When you need car repair advice, where do you go? The internet? Ask friends or family? The public library? An auto parts store? A dealership service adviser? Your local repair shop? Where you search for car repair advice and whom you ask may or may not get you the information you are looking for.
If you are having a car problem, you probably want to know what is causing the problem, what it will take to fix the problem and how much the repairs will cost. If you are a do-it-yourselfer, you need to know what parts to replace and how to replace them. If you are taking your car to a shop or a dealership for repairs, you want to know ahead of time what you're getting into and approximately how much it will cost to fix your car. Knowledge is power, and it can reduce the chance of being ripped off on a repair bill.
Automotive diagnostic and repair help websites such as this one are an excellent resource for general advice and background information on a wide range of automotive topics. Our articles are thoroughly researched, technically accurate and unbiased as we are not in the auto repair business and do not sell auto parts or other automotive products.
For a list of automotive articles on this website, see the links below:Alphabetical Index of All Auto Diagnosis & Repair Topics on AA1Car
If you are a do-it-yourselfer and are not afraid to attempt some of your own car repair work, be warned that many car repair jobs today require special tools and know-how, things like an up-to-date scan tool that can access and read diagnostic trouble codes, sensor information and other operating data. In addition, you may need additional diagnostic information such as test specifications, wiring diagrams, parts locations and replacement procedures to fix your car. Auto Repair Manuals are available from various sources, and factory service information can be purchased online directly from the car makers. Most of the OEM service information websites do charge an access fee (24 hours, short term or a yearly subscription).
You can also get the same factory service information from automotive aftermarket service information providers such as AlldataDIY.com , or Mitchell 1 DIY eautorepair manuals. The advantage with these service sis that you pay a one-time yearly subscription fee (typically $16.95) to get all of the service information for your specific year/make/model of vehicle.
Another source for car repair advice on the internet are automotive forums. There are hundreds of forums dedicated to specific vehicle makes and models as well as more general automotive forums. Forums contain a wealth of information, but also a lot of misinformation and conflicting information.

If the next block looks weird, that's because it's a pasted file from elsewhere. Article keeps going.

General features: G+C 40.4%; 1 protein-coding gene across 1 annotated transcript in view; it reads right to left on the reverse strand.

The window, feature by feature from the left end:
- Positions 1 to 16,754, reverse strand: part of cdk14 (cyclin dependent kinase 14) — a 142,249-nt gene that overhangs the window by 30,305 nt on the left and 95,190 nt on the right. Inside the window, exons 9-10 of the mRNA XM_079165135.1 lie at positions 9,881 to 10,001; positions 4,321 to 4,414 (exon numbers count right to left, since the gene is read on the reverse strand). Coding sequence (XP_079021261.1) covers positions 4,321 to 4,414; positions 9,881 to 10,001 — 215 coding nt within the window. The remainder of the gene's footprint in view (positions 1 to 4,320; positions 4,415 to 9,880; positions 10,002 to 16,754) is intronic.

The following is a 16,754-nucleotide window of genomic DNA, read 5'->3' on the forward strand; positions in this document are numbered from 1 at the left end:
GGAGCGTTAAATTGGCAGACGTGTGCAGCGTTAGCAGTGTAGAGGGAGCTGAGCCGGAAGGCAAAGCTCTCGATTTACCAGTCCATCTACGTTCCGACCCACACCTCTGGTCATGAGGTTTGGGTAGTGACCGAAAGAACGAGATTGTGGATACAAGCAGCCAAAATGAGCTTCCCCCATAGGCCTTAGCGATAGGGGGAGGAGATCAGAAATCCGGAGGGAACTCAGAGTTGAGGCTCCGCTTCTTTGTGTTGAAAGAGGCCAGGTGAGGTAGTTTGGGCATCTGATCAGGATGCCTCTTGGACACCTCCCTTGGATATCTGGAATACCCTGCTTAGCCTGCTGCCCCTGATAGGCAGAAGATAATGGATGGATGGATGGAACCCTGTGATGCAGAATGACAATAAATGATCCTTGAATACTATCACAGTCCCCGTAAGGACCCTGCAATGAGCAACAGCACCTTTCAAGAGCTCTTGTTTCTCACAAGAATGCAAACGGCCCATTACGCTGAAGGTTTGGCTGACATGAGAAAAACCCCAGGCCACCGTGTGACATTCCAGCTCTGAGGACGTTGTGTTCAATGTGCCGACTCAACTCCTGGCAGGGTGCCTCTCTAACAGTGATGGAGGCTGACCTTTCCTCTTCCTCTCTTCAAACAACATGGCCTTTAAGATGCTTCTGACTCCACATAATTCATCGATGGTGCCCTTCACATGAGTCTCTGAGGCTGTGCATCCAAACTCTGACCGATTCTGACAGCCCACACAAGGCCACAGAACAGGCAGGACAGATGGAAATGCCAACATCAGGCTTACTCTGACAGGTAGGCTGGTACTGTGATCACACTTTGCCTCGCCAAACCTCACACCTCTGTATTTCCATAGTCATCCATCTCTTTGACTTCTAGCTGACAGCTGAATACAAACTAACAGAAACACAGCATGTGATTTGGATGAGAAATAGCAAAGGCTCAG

The typical forum user will post a question in hopes that other forum users will respond and offer an answer or advice on how to solve the problem. But with all forums, there is no guarantee that anyone will respond or that any responses they do receive will be accurate or helpful. It all depends on the other forum members and who posts a response. Many forum users are quite knowledgeable and can provide exactly the kind of answer you are looking for. Other forum users want to be helpful and may venture a guess or offer an opinion that may or may not be accurate or may be totally wrong. In other words, it may be hard to distinguish good advice from bad advice.
Most forums are moderated to delete spam, rants and off-topic posts and comments that don't belong on the forum. But in most instances, the accuracy of the posts and responses is left up to the forum users. There's no editing or vetting or review of the comments that are posted. Consequently, if inaccurate or incorrect responses are posted to a question, other more knowledgeable users may or may not challenge a post or offer additional information.
We've seen many forum responses degenerate into endless bickering between conflicting points of view. We've also seen a lot of posts that totally contradict one another. There's nothing wrong with a good debate provided the people involved know what they are talking about. But unless there is some resolution to the debate, or some serious fact checking involved, the person who posted the original question may be left confused and no closer to finding an answer than when they started.
Here is another list of off-site resources for Car Repair Information:Links for Automotive Technical Information
Many public libraries still have automotive service manuals in their automotive section, but many of the manuals are out-of-date. Most of the auto makers stopped producing printed service manuals a decade ago and switched to digital storage. Some information is available on DVDs but most can only be access online by going to the OEM Service Information websites.
For automotive service manuals and books, see the link below:Repair Manuals, Shop Manuals & Auto Repair Books
Friends and family can sometimes provide car repair advice IF they are technically knowledgeable or have experienced a similar problem. A friend or family member may also be able to recommend a good local repair shop or dealership where you can take your car for repairs (or warn you where NOT to take your car for repairs!).
If you take your car to a repair shop or dealership, they should be able to give you a general idea of what might be causing your problem and an estimate of how much it might cost to fix it. But until a technician actually gets into the diagnosis, it may be impossible to tell for sure exactly what is wrong with your car and what parts they may have to replace. So the service adviser or manager may offer a best-case and worst-case scenario of what to expect.
Find An Auto Repair Shop Near You
Related articles you can read for more Car Repair Advice: